Fully formed MCPs and PACS are examples of an ACO (accountable care organisation), where a single organisation is contracted to provide agreed services to a defined population.
The ACO may sub-contract some services, but they are ultimately responsible for the cost and quality of care for their population within an agreed budget. Existing providers, therefore, may be employed directly by the ACO, or may potentially be merged. Advanced ACOs would cover the majority of the health and care services, including public health.
In October 2015, the Government announced its intention to create a new 'voluntary' contract to be used by GPs and other providers in England, in order to provide 'at scale' general practice and integrated services as described above. The latest updated version of a draft MCP contract was published in August 2017, and has been adapted to be usable for all types of ACOs . The contract is aimed at providers who wish to provide integrated care 'at scale' over populations of at least 50,000 patients.
At the same time, NHS England also mandated health and care systems in England, divided into 44 areas, or footprints, to come together and develop an STP (sustainability and transformation plan). These are five year, umbrella plans, detailing how different providers in local areas will work in partnership to implement the five year forward view. NHS England expect that these STPs will evolve into ACS (accountable care systems).
ACS involve local NHS organisations, potentially in partnership with local authorities, working together as an integrated system. The ACS has collective responsibility for resources and population health in their area, rather than a single organisation holding the contract as in an ACO. In time, it is expected that some ACS may establish an ACO. In both ACS and ACOs the traditional division between commissioners and providers is blurring.
NHS England’s contractual frameworks outline 3 different paths for ACO development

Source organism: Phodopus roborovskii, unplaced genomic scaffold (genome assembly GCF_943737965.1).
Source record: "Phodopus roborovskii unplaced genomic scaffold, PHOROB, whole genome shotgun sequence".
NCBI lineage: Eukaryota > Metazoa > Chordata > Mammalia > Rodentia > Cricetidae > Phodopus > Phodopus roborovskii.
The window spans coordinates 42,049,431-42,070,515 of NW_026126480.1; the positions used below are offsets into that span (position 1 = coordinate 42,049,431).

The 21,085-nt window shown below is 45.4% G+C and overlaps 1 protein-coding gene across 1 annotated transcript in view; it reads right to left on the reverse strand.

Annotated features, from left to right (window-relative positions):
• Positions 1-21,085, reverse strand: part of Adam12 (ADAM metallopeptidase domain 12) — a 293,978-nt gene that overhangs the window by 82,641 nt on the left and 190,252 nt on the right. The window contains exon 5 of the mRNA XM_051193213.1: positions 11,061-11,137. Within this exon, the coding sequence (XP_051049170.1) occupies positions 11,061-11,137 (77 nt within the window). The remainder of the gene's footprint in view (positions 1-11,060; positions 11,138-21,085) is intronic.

Providers of services would enter into an 'alliance agreement' with the commissioning bodies, which would overlay (but not replace) regular commissioning processes, setting out an agreement to achieve greater integration of these services (e.g. shared managing of resources, governance arrangements, risk sharing agreements, operational delivery of services).
The services themselves would remain governed by the regular commissioning procedures and contracts, and in this way, the virtual model is effectively an ACS rather than an ACO.
NHS England have produced a template Alliance Agreement for use by commissioners but this could be adapted based on individual provider or population needs. The agreement is owned by the providers and commissioners within it.
Diagrammatical representation of the virtual model:
This model would provide a single contract for everything included in care provision (primary, secondary, community, mental health, public health, social care and aspects of local authority care provision) apart from core general practice. This would form a 'whole population provider' which holds a single contract with the commissioner, and holds agreements with the GP practices in the area to form the overall ACO.
The whole population provider could be a new organisation or an existing organisation which would take the lead role. It would be responsible for the provision of services but may not necessarily deliver all the services itself but could instead hold subcontracts with other providers.
It could include primary care services that fall outside of core general practice (including QOF, DESs and local provision of primary care). Whilst GP practices may still hold their GMS/PMS contracts, any primary care services beyond that which fall under the scope of the ACO may either be delivered by the practice or join the 'whole population provider'.
The whole population provider (i.e. the ACO contract holder) would be required to integrate the services they provide directly with the core primary medical services in that area and agree with the GP practices in the area how that will occur using an 'integration agreement'.
Diagrammatical representation of the partially integrated model:
This will see all services procured in a single contract between the commissioners and a single legal entity. This organisation would be responsible for the provision and integration of all care services; it could deliver all services directly, or could sub-contract for services to be delivered by other providers.
The overall contract would run for a limited period of 10-15 years, and include a break period every 2 years, to allow for evaluation of the development of the ACO and the services provided under the contract.
Provision has been made within this model for GP practices to suspend their GMS/PMS/APMS contracts (for an agreed amount of time), which may later be reactivated. GPs can reactivate their G/PMS contracts at two year intervals or at the termination or expiry of the ACO contract.
This is likely to affect salaried GPs, but there are limits as to what can be nationally guaranteed and a number of practicalities would need to be worked out locally. As a general rule, GPs reactivating their contracts would need to show that staff roles move back to the practice as a result of reactivation at which point staff could TUPE back.
Diagrammatical representation of the fully integrated model: